Russian government will offer protection to foreign car manufacturers against the exchange rate fluctuations

Russian government will offer protection to foreign car manufacturers against the exchange rate fluctuations

Kommersant – According to Kommersant newspaper via sectoral sources, the Russian government is getting ready to take measures, towards supporting the foreign car manufacturers making production in the country. Officials from the ministry of economy, interviewed by the newspaper, have also confirmed that changes to the industrial assembly regime regulations are on the agenda. The officials have told that the changes will take place in order to reduce the negative effects of the symptoms of crisis observed in the economy, on the automotive sector of the country. The amendments, which are expected to come into force sometime around the end of the second quarter and the beginning of the third, will affect over 70 companies, which signed the industrial assembly regime agreement with the government, within the frame of the bylaws number 166 and 566.

Although the ministry officials hold back any detailed information, the updated sources state that the amendments will be made on the formula used in the calculation of the localisation rate. Accordingly, the insertion of a coefficient, which will offset the risks arising from exchange rate fluctuations, to the formula is on the agenda. The current localisation rate depends on the customs costs of the imported automobile components and the general costs of the manufactured vehicles, excluding the taxes. The car manufacturers, who signed the industrial assembly regime agreement, are under the obligation to meet a certain rate of localisation every year and reach 60% localisation before 2020.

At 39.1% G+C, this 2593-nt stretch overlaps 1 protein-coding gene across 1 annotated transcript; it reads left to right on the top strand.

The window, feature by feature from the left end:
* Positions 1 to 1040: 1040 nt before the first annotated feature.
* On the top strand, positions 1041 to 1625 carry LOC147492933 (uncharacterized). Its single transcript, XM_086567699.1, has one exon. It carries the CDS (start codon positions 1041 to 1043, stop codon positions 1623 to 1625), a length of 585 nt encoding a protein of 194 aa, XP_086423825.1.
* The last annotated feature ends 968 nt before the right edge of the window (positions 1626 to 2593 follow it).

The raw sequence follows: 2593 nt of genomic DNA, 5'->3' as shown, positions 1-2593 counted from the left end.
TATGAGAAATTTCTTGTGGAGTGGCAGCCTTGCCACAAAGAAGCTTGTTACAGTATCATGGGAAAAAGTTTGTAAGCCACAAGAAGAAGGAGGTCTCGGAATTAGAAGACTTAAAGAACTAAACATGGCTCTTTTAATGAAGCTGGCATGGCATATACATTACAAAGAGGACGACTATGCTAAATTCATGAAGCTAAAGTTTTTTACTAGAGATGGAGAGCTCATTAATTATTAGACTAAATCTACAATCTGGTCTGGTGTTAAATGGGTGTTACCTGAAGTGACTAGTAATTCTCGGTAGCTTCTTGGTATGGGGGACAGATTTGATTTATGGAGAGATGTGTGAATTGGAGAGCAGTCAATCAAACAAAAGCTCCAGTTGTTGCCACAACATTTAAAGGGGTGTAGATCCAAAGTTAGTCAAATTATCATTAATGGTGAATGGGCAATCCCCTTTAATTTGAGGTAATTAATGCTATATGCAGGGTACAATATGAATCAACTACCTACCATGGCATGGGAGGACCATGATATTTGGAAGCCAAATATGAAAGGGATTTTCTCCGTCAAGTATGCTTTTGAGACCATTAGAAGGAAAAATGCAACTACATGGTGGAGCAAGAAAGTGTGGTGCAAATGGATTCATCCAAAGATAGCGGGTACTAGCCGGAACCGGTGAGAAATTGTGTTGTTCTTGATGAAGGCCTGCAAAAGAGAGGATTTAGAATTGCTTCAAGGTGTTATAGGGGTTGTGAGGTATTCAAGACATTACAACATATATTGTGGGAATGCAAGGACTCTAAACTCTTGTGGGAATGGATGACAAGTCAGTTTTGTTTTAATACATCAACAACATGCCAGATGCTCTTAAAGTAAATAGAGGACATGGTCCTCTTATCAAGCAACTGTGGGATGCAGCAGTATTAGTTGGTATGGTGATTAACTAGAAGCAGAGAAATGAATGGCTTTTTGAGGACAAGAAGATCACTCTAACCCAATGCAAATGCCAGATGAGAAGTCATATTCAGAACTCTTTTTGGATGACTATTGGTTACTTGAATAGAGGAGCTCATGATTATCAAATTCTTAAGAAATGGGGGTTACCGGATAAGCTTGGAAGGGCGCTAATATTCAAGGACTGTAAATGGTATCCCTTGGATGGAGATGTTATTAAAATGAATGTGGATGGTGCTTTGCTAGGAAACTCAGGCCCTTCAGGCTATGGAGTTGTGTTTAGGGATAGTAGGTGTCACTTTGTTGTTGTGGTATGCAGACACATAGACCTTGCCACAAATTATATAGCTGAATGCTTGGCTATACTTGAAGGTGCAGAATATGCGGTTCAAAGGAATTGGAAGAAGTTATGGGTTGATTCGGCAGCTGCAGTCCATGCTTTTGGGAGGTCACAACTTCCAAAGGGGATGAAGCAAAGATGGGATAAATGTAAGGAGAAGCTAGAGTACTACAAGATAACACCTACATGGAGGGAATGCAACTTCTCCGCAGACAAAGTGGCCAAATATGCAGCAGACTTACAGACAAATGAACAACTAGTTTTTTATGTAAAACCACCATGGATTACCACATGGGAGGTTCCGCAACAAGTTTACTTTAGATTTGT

In 2005, the year when the industrial assembly regime agreement was launched, $1 was equal to 28.78 and €1 to 34.19 rubles. As of 01.05.2015 the rates were as follows: $1 = 51.12 rubles and €1 = 57.16 rubles. Thereby, due to rising costs of the imported components in rubles, the localisation rates declined, although technically the ratio of imported components remained unchanged.

The manufacturers may fall under the risk of missing out on achieving the required rates of localisation, unless changes take place in industrial assembly regime regulations. This might result in the forfeit of the right to import customs-free components. The tariffs implemented on component imports go up to 15% for manufacturers, in the absence of the industrial assembly regime.

According to latest data, the localisation rates of companies are as follows: Ford Sollers: 40%, VW Group: 42%, Renault Russia: 75% and Nissan St. Petersburg factory: 39%.